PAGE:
LUMBERTON — The ribbon was cut Monday on a new Robeson Community College building officials hope to soon set on fire.
“It’s not every day you have a building you get to burn down over and over again,” RCC President Melissa Singler said. “Fun times.”
The building in question, a burn building, sits at the college’s Emergency Services Training Center, located at 5825 N.C. 72 East in Lumberton.
The $1.8 million, two-level building is 3,121 square feet in size, said Robert Ivey, RCC Fire and Rescue Training coordinator. The old burn building was built in 1997, and consisted of six metal cargo containers, which over a period of time became unsafe.
Construction of the new facility began in October.
“I remember coming out here and the mud was up to your knees. It was a mess,” Ivey said. “I purposely came out here once a week ‘cause every time I came once a week, I saw something different and then it finally got to be the structure it is today.”
The structure will be used to simulate fire scenarios to help train law enforcement, emergency services personnel and firefighters. Fires in the training structure will be created through the controlled burning of combustible materials such as wood pallets, hay or cardboard, with a state certified live burn instructor present. Those materials are then placed inside the building to create smoky conditions.
“We call this a burn building, but this is a multi-purpose building. Every time I come out here, I think of another way I can use it to train,” Ivey said.
The burn building was designed by Raleigh-based Moseley Architects and built by Driven Contractors, a business located in Maxton.
The building is designed to last up to 30 years, if maintained.
“It’s probably overbuilt, but it’s designed to be overbuilt,” Ivey said.
Sammy Cox, RCC board of trustees chairman, said the new building measures up to other burn facilities across the state.
“It’s probably the nicest one in the state. I’ve never seen one quite as good,” Cox said. “I hope that it helps our firemen train well.”
The project began three years ago with the initial idea to build two structures, a burn building and tower, but funds were not available for both as years went by and costs went up.
“We weren’t able to build a second building, a training tower, but we were able to retrofit our old training tower and it serves the same purpose,” said Steven Hunt, RCC vice president of Workforce Development and Continuing Education. “That was Robert’s idea.”
It cost $200,000 to renovate the old burn tower, Ivey said.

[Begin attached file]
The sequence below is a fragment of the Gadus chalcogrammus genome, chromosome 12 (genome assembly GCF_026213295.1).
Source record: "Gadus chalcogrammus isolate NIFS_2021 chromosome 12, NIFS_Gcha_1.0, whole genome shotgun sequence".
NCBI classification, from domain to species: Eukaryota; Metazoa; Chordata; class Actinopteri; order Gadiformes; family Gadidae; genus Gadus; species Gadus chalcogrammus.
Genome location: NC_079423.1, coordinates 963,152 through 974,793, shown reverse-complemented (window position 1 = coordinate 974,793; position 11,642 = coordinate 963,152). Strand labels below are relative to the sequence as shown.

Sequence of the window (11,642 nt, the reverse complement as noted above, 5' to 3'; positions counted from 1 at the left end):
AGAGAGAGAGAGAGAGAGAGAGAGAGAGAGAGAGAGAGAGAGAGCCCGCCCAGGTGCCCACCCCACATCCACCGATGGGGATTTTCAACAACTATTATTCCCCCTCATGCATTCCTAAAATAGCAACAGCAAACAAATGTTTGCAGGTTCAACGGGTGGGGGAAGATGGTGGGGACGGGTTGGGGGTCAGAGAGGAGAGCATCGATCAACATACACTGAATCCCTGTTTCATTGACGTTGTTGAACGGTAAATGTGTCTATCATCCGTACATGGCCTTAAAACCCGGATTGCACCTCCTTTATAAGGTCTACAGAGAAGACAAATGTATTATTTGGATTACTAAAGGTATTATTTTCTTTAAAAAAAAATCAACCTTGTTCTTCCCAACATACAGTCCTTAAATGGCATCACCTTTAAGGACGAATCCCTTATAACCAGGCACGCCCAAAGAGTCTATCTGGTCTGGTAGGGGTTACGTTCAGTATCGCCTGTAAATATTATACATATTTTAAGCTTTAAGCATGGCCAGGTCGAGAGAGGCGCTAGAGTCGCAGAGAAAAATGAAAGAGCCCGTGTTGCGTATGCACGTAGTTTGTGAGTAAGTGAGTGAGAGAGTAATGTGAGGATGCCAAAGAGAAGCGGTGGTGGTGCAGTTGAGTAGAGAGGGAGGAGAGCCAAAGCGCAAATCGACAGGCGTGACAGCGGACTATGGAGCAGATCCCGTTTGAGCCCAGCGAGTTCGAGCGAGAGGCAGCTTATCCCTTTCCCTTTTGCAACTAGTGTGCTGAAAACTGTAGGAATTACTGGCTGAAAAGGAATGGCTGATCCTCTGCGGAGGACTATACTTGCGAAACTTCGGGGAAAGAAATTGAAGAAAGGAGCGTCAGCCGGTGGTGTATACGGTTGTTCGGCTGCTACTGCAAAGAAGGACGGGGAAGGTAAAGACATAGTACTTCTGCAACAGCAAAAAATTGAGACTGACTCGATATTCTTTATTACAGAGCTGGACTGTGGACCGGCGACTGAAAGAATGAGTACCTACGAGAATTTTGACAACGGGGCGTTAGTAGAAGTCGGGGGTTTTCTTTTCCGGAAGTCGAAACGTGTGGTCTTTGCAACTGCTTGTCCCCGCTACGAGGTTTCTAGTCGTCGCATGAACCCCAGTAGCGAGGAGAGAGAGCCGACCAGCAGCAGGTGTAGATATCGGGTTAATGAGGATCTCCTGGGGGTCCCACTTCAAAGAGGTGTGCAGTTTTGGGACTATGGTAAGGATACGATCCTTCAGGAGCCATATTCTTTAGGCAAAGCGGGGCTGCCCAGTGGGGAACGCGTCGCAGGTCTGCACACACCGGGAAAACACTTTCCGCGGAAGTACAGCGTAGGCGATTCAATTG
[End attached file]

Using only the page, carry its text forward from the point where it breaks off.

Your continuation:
The buildings were paid for with a portion of $7 million the college received in 2016 from the issuance of state bonds. The college plans to use the remaining funds to expand the law enforcement building and construct an emergency services building on campus.
Ivey credited the accomplishment of the new facility to the Training Center Renovation Committee, which consists of county fire chiefs Paul Ivey, Jerry Wagganer, Glonnie Scott, Craig Maynor, Tom Taylor, Justin Hunt, Evans Jackson, Steve West, Shaun Phillips, Richie Adams and Steve Britt.
The building will have its first “cure burn” on Saturday, Ivey said.
“We actually have to cure the inside of the building,” Ivey said.
Fire training in the building will begin in October.
After the ribbon cutting, the RCC board of trustees met and approved a $36,125,067 budget for the 2020-21 fiscal year. This year’s budget is an increase of more than $6 million from the previous fiscal year thanks to increased enrollment and CARES act funding, said Tammi George, vice president and chief financial officer.
Of the $36 million budget, $19.4 million was allocated by the N.C. Community College system, up $2.7 million from the past year’s budget, which was short $1 million from the previous year because of a drop in enrollment.
“$2.3 million of that is directly related to enrollment growth,” George said.
The Robeson County government allocated $2.6 million in operating funds and $500,000 in capital funds, up $230,000 on the operating side and $200,000 on the capital side for construction on a new maintenance building. Additional institutional funding also was up $2 million because of CARES Act funding received from the federal government, George said.
“Just for the record, this is the earliest we’ve ever had a budget in my 15 years being here,” George said.
This past fiscal year’s budget was approved in January, the college’s third quarter of the 2019-20 fiscal year.
Also Monday, the trustees learned that RCC has reaffirmed its accreditation with the Southern Association of Colleges and Schools Commission on Colleges. The commission is the regional body for the accreditation of degree-granting higher education institutions in Southern states.
The board also learned that the College and Career Readiness department now ranks No. 6, up from their No. 7 ranking, in the state for full-time enrollment.
Also at the meeting, the board heard a presentation on a Polysomnography, or sleep study, program that will be available at the college in about six months.
“We don’t have enough sleep techs,” said Taylor Locklear, the sleep technologist who will teach the course.
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